Let’s face it, we’d all love a beautiful garden at home, especially in the summer months. However, with over 90% of the UK population set to live in built up cities by 2030, keeping your green thumbs green, isn’t always that easy. That’s why roof gardens are so popular when you simply don’t have the outdoor space.
Roof gardens are a great way to create a little haven in the bustling city, that are great for attracting wildlife too. However, as Roof Maker explains, it’s important to consider a few factors if you want your garden to thrive, a few stories high…
1. Planning to plant
Before you start selecting your soil and collecting your compost, it’s important to check your property can safely handle the extra weight you’ll be putting on it. To be sure, contact a structural engineer who can tell you if this is the case.
You could consider installing walk on glass roof lights to your new rooftop garden. These roof lights are made from reinforced glass, so they can take the weight, while they also add wow-factor to your rooftop haven.
Finally, contact an expert to make sure you’re not breaching any building regulations and ensure you have sufficient drainage and access to a good water source too.
2. Containers vs the elements
Your rooftop garden will obviously be exposed to all sorts of weather, so it’s important you choose containers that won’t topple easily. Be sure to choose pots and containers that are low andwide rather than tall and thin. Try protecting against wind the natural way by planting windbreak plants like climbers or waxy cuticles too.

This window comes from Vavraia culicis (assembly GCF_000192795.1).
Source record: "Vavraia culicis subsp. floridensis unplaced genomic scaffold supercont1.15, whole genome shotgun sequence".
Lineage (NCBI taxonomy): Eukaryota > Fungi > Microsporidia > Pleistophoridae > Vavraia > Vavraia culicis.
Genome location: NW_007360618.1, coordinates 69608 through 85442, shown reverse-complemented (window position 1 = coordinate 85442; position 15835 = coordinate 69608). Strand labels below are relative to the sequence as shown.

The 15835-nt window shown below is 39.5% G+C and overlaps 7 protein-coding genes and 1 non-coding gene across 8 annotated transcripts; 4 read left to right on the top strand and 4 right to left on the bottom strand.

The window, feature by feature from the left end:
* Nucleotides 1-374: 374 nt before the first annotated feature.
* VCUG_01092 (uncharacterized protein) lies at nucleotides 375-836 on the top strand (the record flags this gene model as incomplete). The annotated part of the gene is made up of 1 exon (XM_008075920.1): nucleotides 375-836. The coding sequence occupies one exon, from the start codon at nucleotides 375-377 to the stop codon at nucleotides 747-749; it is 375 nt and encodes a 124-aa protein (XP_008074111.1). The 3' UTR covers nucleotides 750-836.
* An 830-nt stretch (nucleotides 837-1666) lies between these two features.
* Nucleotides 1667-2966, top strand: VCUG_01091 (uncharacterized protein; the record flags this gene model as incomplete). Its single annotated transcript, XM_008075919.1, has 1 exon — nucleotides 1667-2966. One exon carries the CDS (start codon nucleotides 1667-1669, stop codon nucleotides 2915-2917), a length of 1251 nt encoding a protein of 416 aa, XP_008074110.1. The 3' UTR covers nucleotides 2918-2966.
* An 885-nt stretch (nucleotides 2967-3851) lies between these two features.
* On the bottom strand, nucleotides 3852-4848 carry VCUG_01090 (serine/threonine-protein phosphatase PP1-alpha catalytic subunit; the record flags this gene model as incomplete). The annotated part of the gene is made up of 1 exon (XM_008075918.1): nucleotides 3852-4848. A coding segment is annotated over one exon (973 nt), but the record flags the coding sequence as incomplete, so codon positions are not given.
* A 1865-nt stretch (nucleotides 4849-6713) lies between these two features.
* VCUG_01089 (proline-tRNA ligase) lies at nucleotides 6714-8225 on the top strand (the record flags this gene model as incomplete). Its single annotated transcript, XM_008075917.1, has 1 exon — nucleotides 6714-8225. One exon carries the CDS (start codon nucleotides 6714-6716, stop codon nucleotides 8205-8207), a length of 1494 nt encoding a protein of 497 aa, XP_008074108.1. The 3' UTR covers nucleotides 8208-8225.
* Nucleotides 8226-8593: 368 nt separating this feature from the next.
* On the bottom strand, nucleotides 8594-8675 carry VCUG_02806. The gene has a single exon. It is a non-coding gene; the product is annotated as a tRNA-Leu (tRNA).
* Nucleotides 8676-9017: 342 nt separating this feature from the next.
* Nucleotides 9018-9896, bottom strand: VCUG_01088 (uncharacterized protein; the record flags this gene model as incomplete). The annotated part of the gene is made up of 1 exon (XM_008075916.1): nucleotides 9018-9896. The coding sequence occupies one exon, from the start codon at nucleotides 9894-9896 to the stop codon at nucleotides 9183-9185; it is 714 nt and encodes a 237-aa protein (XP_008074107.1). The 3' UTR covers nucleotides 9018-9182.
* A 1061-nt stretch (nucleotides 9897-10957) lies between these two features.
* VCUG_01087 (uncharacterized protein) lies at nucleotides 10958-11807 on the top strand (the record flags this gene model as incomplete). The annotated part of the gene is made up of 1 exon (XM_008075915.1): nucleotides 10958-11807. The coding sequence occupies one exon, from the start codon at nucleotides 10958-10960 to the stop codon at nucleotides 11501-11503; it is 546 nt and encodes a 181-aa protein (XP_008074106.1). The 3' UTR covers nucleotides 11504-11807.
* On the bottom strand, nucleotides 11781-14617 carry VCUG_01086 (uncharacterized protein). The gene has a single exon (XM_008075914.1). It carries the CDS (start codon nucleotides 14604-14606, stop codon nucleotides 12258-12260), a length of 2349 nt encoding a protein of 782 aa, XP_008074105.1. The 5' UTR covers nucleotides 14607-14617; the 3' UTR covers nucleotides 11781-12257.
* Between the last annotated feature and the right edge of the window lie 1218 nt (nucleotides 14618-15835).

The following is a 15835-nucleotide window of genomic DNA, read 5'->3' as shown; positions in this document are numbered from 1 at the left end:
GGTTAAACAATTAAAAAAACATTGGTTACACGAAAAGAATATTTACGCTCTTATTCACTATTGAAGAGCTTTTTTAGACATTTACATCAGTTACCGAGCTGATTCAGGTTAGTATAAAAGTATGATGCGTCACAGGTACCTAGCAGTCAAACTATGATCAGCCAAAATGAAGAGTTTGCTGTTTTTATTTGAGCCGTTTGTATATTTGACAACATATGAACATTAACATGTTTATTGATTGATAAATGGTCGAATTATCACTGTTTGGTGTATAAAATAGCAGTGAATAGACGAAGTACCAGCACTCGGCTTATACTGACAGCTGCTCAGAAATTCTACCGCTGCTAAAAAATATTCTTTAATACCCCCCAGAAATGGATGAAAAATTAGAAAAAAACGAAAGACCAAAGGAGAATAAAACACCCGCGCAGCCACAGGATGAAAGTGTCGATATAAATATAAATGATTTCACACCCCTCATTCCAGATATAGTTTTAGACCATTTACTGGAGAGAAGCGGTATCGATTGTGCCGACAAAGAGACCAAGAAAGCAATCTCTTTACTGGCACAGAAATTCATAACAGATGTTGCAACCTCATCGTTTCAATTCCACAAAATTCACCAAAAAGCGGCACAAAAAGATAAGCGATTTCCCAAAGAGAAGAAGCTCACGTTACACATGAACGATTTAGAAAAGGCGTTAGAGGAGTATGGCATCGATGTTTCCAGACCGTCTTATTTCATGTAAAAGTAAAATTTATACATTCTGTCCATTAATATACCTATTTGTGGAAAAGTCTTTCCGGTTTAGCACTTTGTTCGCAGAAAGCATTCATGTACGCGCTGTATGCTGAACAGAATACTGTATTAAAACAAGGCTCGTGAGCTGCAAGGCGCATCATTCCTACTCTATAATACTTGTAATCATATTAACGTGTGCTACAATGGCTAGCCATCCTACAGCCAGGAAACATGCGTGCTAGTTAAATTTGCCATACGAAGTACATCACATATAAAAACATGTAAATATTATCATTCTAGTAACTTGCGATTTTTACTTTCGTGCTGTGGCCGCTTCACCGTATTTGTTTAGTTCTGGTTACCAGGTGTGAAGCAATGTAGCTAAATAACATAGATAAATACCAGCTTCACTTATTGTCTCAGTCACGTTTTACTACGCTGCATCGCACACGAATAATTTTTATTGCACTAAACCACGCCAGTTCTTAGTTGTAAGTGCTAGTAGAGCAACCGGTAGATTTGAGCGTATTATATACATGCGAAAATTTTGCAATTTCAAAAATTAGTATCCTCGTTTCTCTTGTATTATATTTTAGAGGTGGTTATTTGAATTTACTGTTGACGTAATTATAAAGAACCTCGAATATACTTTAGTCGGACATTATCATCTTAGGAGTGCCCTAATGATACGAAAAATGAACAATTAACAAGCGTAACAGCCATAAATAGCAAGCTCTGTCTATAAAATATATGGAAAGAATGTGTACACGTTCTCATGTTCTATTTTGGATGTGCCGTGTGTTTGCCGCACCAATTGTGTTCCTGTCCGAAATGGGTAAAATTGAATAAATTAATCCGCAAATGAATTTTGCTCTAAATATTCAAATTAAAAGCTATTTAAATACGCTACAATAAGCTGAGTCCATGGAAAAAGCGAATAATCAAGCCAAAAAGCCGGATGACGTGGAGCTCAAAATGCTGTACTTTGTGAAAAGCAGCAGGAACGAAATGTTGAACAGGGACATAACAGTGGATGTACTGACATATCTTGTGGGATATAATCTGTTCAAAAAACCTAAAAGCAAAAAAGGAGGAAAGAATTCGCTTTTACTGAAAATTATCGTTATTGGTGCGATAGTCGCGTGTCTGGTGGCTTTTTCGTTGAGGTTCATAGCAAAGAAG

It’s important to consider that wind and sun exposure on roofs means plants will lose moisture a lot quicker too. Therefore, choose non-porous materials like metal or plastic for your containers, instead of terracotta which lose moisture.
3. A question of compost
Roof garden plants will have much less access to nutrients compared to traditional garden plants, so what compost you use is vital. Try mixing materials like perlite into your compost which will help your plants retain moisture and nutrients. It’s also important to choose a lightweight soil. Remember, there is soil you can buy specifically for rooftop gardens.
4. What grows well?
It’s important to consider plants and vegetation that naturally thrive in sunny and windy conditions for your roof garden. There a wide selection of plants that are very suited to mountain or coastal areas, which are a great place to start.
If you’re going organic, there are also several vegetables that grow well on rooftops. Lettuce, cucumber, spinach and kale are all good choices and will be on your dinner plate in no time.
5. Flower power
Yes, flowers require a lot more maintenance than other plants but their colour impact makes it all worthwhile. Choose Gazanias or “the African Daisy” which come in a variety of stunning colours and only need watering occasionally.
Swiss trailing geraniums are a popular choice, with their vivid colours and again only require watering and occasional pruning of wilted flowers.
Prefer the look of wild flowers? Aster Alpinus are a popular choice that will also attract butterflies to your roof garden while Yarrow, another wild flower, is a great choice for roof gardens due to its robust nature.
6. Going green
Ornamental grasses will add drama to your garden, even on the roof! Juniper and Phlomis are common at higher altitudes, such as hill sides, which makes them perfect for your rooftop too.
Succulents are also a trendy choice right now but have always been a staple ingredient for roof gardens. Try Stonecrop, which is a hugely popular succulent and comes in a variety of colours.
7. Add some fragrance
Again, choose fragrant flowers that can withstand sharp temperature changes for your roof garden. The Rock Rose or Cistus, is a colour and aromatic plant that blossoms in sunny weather but can also withstand below freezing temperatures as well.
Rosemary and thyme also smell great and do well in sunny, dry and windy conditions while Oregano is another fragrant choice. All will go well on the dinner table too!